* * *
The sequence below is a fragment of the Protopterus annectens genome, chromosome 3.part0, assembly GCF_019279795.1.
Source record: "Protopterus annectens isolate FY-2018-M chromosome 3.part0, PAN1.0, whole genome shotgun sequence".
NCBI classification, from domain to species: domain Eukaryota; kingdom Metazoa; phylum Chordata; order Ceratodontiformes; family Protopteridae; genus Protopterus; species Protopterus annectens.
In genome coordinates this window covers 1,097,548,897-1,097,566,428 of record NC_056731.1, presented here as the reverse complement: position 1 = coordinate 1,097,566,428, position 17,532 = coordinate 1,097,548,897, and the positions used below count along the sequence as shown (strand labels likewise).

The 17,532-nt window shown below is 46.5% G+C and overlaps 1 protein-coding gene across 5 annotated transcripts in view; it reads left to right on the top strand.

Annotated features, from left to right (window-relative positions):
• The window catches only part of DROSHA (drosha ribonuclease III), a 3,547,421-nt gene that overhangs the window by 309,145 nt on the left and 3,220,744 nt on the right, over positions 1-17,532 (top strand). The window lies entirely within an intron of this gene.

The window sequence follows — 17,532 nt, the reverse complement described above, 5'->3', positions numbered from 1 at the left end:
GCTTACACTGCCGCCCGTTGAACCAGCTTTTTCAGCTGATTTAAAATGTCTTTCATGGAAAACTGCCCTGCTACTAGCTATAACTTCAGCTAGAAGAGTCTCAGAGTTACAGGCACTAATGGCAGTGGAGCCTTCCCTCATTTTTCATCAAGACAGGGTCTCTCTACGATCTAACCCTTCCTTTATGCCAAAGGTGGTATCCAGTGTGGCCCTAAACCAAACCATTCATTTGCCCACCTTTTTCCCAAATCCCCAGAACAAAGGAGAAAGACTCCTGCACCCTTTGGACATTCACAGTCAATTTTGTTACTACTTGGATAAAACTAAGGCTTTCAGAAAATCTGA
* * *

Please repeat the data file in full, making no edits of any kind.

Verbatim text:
The sequence below is a fragment of the Protopterus annectens genome, chromosome 3.part0, assembly GCF_019279795.1.
Source record: "Protopterus annectens isolate FY-2018-M chromosome 3.part0, PAN1.0, whole genome shotgun sequence".
NCBI classification, from domain to species: domain Eukaryota; kingdom Metazoa; phylum Chordata; order Ceratodontiformes; family Protopteridae; genus Protopterus; species Protopterus annectens.
In genome coordinates this window covers 1,097,548,897-1,097,566,428 of record NC_056731.1, presented here as the reverse complement: position 1 = coordinate 1,097,566,428, position 17,532 = coordinate 1,097,548,897, and the positions used below count along the sequence as shown (strand labels likewise).

The 17,532-nt window shown below is 46.5% G+C and overlaps 1 protein-coding gene across 5 annotated transcripts in view; it reads left to right on the top strand.

Annotated features, from left to right (window-relative positions):
• The window catches only part of DROSHA (drosha ribonuclease III), a 3,547,421-nt gene that overhangs the window by 309,145 nt on the left and 3,220,744 nt on the right, over positions 1-17,532 (top strand). The window lies entirely within an intron of this gene.

The window sequence follows — 17,532 nt, the reverse complement described above, 5'->3', positions numbered from 1 at the left end:
GCTTACACTGCCGCCCGTTGAACCAGCTTTTTCAGCTGATTTAAAATGTCTTTCATGGAAAACTGCCCTGCTACTAGCTATAACTTCAGCTAGAAGAGTCTCAGAGTTACAGGCACTAATGGCAGTGGAGCCTTCCCTCATTTTTCATCAAGACAGGGTCTCTCTACGATCTAACCCTTCCTTTATGCCAAAGGTGGTATCCAGTGTGGCCCTAAACCAAACCATTCATTTGCCCACCTTTTTCCCAAATCCCCAGAACAAAGGAGAAAGACTCCTGCACCCTTTGGACATTCACAGTCAATTTTGTTACTACTTGGATAAAACTAAGGCTTTCAGAAAATCTGA